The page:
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Discussion Starter · #1 ·
After taking car in for service it was noted I had some wear in center of tire. Usually the tires wear rapidly inside, so I am assuming that it is probably from overinflation which I purposely did for winter storage. When the roads were dry I would take it out, but being lazy I didn't drop the pressure. Now that I know that I may have caused premature wear I have learnt lesson, I will drop them to correct pressure.

But that is the question. When it is 32 degrees F, do I take them to the standard 32 Front 29 rear lbs?

Disclaimer: Before any one gets on my case, ;) I know I should use winter tires when this cold, the P zeros suck, but for the occasional drive in dry weather, I don't think it is worth the expense if I drive carefully around corners, accelerating etc. I go into withdrawal; gotta hear the roar of the mighty V8, X center pipe, and Larini rear boxes! :D

Or should I put a bit air more in? Is there a formula to compensate for temp / volume / pressure that is useful? It has been a long time since high school physics!
 

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Cold tire pressure is just that - the air pressure when the tire is cold (i.e. no driving for many hours/over night), and you should check/adjust as the temps change. I check ours monthly, but we are in northern California - temp doesn't change to rapidly. If your clime is one where one week will be 70° and the next will be 30°, you should probably adjust the pressure more frequently...
 

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cold tire pressure is just cold tire pressure.

if you are driving your QP around, you should be able to monitor the actual tire pressure changes as they warm up. that would be an important number to look at as well.
 

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Discussion Starter · #6 ·
For "clarity

Just wanted to be clear that I understand what cold tire pressure is, i.e. measured before driving. My question was really, is there a range of ambient temperature in which the cold tire pressure is valid. If it is extremely cold or hot outside, do you still inflate to to the specified "cold tire pressure" or do you add / subtract some pressure because the temperature is outside the extreme range.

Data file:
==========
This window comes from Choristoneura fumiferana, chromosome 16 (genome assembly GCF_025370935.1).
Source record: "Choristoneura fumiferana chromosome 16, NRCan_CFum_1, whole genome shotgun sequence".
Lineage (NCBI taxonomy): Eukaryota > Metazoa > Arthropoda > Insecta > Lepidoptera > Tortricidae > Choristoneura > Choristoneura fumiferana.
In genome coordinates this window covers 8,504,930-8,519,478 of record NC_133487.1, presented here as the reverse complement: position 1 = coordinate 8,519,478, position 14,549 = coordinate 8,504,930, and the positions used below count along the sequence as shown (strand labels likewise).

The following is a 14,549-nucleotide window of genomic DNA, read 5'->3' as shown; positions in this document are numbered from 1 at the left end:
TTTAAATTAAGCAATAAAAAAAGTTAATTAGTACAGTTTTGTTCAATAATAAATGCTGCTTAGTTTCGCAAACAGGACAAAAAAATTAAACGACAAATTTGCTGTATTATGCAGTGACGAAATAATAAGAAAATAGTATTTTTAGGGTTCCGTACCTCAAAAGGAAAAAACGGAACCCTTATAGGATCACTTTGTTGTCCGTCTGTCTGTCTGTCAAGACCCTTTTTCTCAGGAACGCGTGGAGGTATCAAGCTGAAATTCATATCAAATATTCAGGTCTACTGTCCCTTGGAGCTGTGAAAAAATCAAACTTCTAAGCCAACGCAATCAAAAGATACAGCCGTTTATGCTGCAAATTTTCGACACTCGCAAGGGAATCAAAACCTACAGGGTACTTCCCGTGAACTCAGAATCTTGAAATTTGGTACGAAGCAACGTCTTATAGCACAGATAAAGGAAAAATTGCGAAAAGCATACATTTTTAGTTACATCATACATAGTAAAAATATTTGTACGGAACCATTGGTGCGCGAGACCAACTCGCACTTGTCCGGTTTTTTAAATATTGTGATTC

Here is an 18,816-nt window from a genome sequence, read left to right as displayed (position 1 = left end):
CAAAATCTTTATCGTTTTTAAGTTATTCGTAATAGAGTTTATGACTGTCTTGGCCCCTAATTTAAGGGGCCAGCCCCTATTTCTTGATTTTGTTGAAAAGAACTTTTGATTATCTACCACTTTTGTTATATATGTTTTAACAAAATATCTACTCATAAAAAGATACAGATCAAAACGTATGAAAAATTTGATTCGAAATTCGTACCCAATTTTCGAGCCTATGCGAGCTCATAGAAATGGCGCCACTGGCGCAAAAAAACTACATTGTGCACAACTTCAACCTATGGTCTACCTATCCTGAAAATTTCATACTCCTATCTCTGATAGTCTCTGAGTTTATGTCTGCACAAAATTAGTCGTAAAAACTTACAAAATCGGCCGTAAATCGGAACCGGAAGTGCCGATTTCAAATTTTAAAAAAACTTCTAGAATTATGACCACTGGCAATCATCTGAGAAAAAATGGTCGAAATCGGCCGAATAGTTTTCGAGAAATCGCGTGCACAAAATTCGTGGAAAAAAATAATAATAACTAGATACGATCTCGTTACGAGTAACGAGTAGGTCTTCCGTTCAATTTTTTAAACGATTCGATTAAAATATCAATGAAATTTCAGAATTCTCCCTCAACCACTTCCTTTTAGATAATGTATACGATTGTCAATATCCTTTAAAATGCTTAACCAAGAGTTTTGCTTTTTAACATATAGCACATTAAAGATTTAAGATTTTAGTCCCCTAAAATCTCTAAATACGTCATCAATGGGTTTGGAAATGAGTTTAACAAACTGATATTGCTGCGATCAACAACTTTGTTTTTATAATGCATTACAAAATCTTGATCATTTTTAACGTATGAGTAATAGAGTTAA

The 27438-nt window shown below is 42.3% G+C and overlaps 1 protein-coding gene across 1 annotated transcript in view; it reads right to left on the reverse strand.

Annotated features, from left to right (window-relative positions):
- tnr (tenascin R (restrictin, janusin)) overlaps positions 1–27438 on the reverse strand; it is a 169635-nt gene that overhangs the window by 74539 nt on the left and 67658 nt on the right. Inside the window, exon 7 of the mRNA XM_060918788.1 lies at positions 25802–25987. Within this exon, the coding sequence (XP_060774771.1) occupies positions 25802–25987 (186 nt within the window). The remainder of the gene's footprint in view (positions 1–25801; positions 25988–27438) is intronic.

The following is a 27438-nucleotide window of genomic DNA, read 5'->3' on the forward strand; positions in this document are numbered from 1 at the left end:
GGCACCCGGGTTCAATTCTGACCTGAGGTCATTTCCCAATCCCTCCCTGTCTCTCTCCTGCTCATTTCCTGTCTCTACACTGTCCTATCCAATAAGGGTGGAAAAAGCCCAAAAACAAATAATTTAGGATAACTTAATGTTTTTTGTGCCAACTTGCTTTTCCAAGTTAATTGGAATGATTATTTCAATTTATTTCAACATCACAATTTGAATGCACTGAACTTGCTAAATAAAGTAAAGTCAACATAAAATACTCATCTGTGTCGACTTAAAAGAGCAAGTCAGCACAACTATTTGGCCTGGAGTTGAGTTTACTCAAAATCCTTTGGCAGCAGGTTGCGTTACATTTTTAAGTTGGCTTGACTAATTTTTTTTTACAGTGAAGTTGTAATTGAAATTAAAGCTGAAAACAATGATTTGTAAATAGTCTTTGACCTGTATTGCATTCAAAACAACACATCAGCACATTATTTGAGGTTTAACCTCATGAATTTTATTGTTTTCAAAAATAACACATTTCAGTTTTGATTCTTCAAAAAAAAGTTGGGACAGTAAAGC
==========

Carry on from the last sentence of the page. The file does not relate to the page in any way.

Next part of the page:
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In the winter, I increase tire pressure 5 lbs and put the car on 1" rubber mats--all to avoid flat spots. If I drive it in the winter, I go back to spec pressure and reinflate when I put the car in the heated garage. I got 7,000 miles on a set of P Zero Rosso's with moderate driving--I'm trying Toyo's with slightly harder compound (280)--Got 10,000 miles on Michelin PS-2's on 2002 Coupe.
RWS
 

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Just wanted to be clear that I understand what cold tire pressure is, i.e. measured before driving. My question was really, is there a range of ambient temperature in which the cold tire pressure is valid. If it is extremely cold or hot outside, do you still inflate to to the specified "cold tire pressure" or do you add / subtract some pressure because the temperature is outside the extreme range.
The pressure change vs. temp is given by P*V= n*R*T, so you can see that for n, V, and R held constant, P & T are directly proportional. If one increases, so does the other. Your last sentence touches on what I was trying to explain. In this case, "cold" means whatever the prevailing temperature is. If you set your cold tire pressure to 32 psi in 32°F weather and the temp drops to 10°F, you would have to add more air to get back to 32 psi. Just the opposite if the temperature goes up. Hope this helps...
 

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The pressure change vs. temp is given by P*V= n*R*T, so you can see that for n, V, and R held constant, P & T are directly proportional. If one increases, so does the other.
To put rough round numbers on it, at 20C / 70F ambient, and 30 psi / 2bar in the tires, every temp change of 5 degrees C / 10 degrees F results in about a 0.5psi / 0.03 bar change in tire pressure.

So if you want to keep your cold tire pressure within 1psi / 0.07 bar of a particular value, you would want to readjust it for every 10C / 20F variation in outdoor temperature.
 
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